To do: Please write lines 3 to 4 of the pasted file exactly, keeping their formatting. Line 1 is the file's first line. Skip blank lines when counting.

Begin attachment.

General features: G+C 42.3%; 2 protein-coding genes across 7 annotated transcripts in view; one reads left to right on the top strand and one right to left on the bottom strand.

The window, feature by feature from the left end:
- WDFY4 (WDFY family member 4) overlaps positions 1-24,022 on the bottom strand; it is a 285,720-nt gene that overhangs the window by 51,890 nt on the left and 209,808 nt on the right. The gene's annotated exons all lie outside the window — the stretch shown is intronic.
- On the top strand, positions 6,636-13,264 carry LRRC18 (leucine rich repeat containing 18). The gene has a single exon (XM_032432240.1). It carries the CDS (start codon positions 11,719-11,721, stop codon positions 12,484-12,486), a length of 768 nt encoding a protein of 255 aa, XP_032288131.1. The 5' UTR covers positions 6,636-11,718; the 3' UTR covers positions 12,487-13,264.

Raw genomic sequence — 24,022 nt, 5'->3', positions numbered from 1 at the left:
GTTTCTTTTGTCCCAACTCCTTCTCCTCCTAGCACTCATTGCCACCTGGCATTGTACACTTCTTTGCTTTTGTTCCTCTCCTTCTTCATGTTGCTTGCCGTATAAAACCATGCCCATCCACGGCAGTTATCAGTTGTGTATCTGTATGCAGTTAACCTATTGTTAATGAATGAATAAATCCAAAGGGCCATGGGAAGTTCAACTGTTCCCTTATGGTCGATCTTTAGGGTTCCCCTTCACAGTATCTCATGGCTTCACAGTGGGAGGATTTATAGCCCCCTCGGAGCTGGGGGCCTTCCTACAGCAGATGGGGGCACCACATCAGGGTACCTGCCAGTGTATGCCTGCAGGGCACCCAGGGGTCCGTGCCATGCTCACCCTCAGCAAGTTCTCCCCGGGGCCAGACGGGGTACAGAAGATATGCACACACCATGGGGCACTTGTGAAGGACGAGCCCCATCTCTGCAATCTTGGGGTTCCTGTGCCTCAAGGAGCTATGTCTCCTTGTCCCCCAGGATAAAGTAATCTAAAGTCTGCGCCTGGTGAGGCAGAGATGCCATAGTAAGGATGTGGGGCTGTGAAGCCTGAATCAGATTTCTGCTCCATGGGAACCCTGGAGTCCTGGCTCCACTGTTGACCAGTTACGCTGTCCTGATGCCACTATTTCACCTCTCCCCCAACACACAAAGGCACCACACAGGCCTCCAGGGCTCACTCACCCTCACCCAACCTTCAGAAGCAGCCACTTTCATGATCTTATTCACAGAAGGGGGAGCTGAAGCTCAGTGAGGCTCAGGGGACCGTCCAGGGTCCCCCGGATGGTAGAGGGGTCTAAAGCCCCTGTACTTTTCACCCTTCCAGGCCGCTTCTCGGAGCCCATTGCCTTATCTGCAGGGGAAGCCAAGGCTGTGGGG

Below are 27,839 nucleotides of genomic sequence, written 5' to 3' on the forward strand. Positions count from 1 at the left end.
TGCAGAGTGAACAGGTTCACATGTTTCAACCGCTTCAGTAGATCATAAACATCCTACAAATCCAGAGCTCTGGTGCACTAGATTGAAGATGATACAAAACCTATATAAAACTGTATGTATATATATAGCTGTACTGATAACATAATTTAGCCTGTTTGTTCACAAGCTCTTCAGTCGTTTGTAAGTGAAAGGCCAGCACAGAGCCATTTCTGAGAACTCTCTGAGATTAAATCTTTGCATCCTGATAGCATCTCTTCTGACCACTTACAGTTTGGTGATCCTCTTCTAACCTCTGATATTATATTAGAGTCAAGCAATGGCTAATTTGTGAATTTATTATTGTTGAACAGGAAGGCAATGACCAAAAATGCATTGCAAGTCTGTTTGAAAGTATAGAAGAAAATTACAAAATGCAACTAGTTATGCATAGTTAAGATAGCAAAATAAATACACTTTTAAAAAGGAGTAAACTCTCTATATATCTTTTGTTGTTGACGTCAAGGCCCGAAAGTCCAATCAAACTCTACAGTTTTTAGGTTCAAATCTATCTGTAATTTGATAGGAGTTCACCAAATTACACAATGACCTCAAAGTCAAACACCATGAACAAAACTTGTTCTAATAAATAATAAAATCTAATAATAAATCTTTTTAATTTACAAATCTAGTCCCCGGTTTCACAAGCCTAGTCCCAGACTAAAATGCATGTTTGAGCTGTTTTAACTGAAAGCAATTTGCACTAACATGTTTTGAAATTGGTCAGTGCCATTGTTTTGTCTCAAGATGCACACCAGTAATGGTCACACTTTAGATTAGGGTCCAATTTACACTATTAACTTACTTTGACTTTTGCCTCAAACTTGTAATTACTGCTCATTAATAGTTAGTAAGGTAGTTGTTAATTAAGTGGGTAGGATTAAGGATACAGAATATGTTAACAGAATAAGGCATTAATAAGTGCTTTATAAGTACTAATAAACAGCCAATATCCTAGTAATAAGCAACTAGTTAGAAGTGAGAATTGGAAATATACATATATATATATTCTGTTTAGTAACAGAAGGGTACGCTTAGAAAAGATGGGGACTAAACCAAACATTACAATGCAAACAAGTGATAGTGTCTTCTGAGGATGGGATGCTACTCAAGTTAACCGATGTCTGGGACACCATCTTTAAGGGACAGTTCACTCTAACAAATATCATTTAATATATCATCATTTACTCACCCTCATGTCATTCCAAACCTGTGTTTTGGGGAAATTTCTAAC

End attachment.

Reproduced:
- WDFY4 (WDFY family member 4) overlaps positions 1-24,022 on the bottom strand; it is a 285,720-nt gene that overhangs the window by 51,890 nt on the left and 209,808 nt on the right. The gene's annotated exons all lie outside the window — the stretch shown is intronic.
- On the top strand, positions 6,636-13,264 carry LRRC18 (leucine rich repeat containing 18). The gene has a single exon (XM_032432240.1). It carries the CDS (start codon positions 11,719-11,721, stop codon positions 12,484-12,486), a length of 768 nt encoding a protein of 255 aa, XP_032288131.1. The 5' UTR covers positions 6,636-11,718; the 3' UTR covers positions 12,487-13,264.